Bestival Day 1

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Bestival 2011

Day 1

Fresh faced and ready for action!



Friday gets off to a slow start for me, as for some reason I am completely knackered! And so early in proceedings! Even seeing Beardyman turn in a vastly entertaining set of beatboxing, improvised raps and home-spun drum & bass fails to energise me. So as a result I opt to miss Cut Copy and SBTRKT and instead find solace in the Bollywood Field’s comfy beds. Then we decide to spend some time at the main stage, where I experience Kitty, Daisy and Lewis and Brian Wilson from a horizontal position. I wasn’t at all fussed about seeing Brian Wilson, but from a lying down position it can’t reasonably be denied that he has a substantial canon of classic songs to pepper his set with, and that he wows the crowd by doing so. After this I decide to swap the overpriced lager for even more overpriced Red Bull & vodka and my energy levels recover nicely. Just as well, as Public Enemy are up next! Now I love Public Enemy, so this was one of my most eagerly awaited sets of Bestival. Somehow or other, it has managed to be about twenty years since I last saw Public Enemy, and now Chuck D and Flava are in their 50s, but they still spring across stage and jump about wit an energy that would shame rap acts half their age. Time has dimmed the righteous anger that fuelled them so fiercely back in the day, but they can still get a good point across to a festival audience while also making them dance. The Security of the First World, Public Enemy’s dance troupe/hired muscle have also aged and it now seems a little odd having two paunchy, grey haired men doing their dance routines, and as they’re now out of the paramilitary gear they used to wear, less threatening and more than a little odd. If I’m being honest they deliver a set that is equal parts brilliance and rap panto, but we get a full set of 90 minutes from them, and that can only be a good thing. Some songs were oddly truncated tho (He Got Game, Can’t Truss it) which just left me wanting to hear the full version, a situation I am rectifying as I type












A brief look at Magnetic Man convinces me that dubstep is having trouble converting to a main stage setting, with their beats sounding too small for such a large crowd. They seem massively popular tho, so maybe I’m missing something. I leave them to it and head top see Mogwai turn in one of the best sets of the festival in the Big Top. By turns subtle and alarmingly powerful Mogwai manage with ease that tricky task of bringing subtlety to a festival crowd. I watch absolutely transfixed and their set seems to fly by. I’ve never seen them before, but will definitely make a point of doing so in the future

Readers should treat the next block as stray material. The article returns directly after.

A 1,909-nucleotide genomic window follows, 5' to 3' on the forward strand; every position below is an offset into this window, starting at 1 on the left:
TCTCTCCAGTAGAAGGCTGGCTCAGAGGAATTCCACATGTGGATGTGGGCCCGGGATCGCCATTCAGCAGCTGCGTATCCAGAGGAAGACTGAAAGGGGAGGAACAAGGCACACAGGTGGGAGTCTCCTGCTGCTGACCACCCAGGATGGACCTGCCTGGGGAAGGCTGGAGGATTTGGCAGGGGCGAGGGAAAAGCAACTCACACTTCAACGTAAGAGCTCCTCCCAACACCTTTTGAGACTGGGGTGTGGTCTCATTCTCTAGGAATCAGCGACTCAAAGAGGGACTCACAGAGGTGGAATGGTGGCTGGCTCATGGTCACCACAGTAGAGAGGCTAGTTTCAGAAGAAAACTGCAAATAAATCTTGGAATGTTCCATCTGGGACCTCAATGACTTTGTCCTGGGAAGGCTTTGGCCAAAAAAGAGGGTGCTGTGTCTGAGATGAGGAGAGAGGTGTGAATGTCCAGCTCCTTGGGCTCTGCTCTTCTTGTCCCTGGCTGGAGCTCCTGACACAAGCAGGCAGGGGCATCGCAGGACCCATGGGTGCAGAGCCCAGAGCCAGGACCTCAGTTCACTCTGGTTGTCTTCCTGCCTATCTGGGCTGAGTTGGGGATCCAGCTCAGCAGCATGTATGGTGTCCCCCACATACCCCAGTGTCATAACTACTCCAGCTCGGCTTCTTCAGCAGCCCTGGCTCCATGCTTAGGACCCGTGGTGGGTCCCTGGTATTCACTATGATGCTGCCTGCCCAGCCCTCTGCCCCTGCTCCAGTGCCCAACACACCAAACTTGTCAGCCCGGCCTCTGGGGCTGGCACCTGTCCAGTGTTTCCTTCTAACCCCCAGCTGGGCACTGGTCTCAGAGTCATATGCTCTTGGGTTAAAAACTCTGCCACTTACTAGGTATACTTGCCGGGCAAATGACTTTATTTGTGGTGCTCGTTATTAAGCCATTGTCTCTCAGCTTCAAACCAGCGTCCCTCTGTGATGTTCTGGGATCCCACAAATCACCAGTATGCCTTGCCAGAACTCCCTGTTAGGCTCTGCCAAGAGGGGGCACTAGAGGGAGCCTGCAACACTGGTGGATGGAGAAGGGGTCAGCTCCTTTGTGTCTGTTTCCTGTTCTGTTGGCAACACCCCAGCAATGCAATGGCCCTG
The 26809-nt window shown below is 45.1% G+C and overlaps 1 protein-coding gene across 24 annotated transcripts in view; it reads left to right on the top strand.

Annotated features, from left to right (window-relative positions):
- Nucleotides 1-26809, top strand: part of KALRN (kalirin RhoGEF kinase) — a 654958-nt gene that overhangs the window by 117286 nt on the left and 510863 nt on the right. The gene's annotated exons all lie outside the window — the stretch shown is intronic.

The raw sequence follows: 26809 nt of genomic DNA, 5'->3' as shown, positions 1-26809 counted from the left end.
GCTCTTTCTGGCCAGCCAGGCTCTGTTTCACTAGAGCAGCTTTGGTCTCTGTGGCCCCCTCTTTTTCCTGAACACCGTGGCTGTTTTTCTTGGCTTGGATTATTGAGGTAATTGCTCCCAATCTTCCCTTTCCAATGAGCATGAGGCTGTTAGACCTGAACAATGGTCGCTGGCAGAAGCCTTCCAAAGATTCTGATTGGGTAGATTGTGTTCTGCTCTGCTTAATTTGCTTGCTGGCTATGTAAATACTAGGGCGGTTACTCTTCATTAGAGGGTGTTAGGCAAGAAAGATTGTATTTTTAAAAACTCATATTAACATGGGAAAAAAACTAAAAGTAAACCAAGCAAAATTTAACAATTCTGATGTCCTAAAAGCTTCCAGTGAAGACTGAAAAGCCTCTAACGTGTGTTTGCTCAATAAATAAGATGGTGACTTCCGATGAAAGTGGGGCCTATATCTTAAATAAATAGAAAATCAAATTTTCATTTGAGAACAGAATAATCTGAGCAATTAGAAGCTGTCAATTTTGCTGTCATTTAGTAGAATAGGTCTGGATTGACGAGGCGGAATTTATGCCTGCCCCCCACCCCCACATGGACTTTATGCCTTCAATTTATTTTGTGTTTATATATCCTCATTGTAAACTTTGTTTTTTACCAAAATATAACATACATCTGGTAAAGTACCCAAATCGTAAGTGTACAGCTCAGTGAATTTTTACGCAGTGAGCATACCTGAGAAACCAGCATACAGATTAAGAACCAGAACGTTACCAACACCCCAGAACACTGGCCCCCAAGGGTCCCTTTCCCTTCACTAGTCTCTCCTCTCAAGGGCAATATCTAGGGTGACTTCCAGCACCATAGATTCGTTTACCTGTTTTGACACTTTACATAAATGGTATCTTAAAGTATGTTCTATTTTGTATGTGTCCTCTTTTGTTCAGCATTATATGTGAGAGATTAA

Pendulum have become a headline act quite quickly, but they have risen to the challenge well and step up the headline status with ease and a stage show that looks impressive and busy and gets the whole crowd moving. Like them or not, they make sense at shows like this and have the beats to carry it off. A triumph for them I reckon


Groove Armada are next up. Last time I saw these they caused my tinnitus to ratchet up a few levels, although I was standing next to a speaker stack the size of a rural semi. This time I stay further from their chest rumbling bass frequencies and they turn in a good two-hour set and have the whole audience dancing like the crazy fools they undoubtedly are. A quick trip to the Arcadia/Afterburner stage to watch a DJ play in what looks like a crash landed metal castle, with huge jets of fire flaring up from its central turret and surrounding gas lamps, along with two people on platforms firing lightning bolts at each other brought the 4.00 am close down on in a suitably surreal manner


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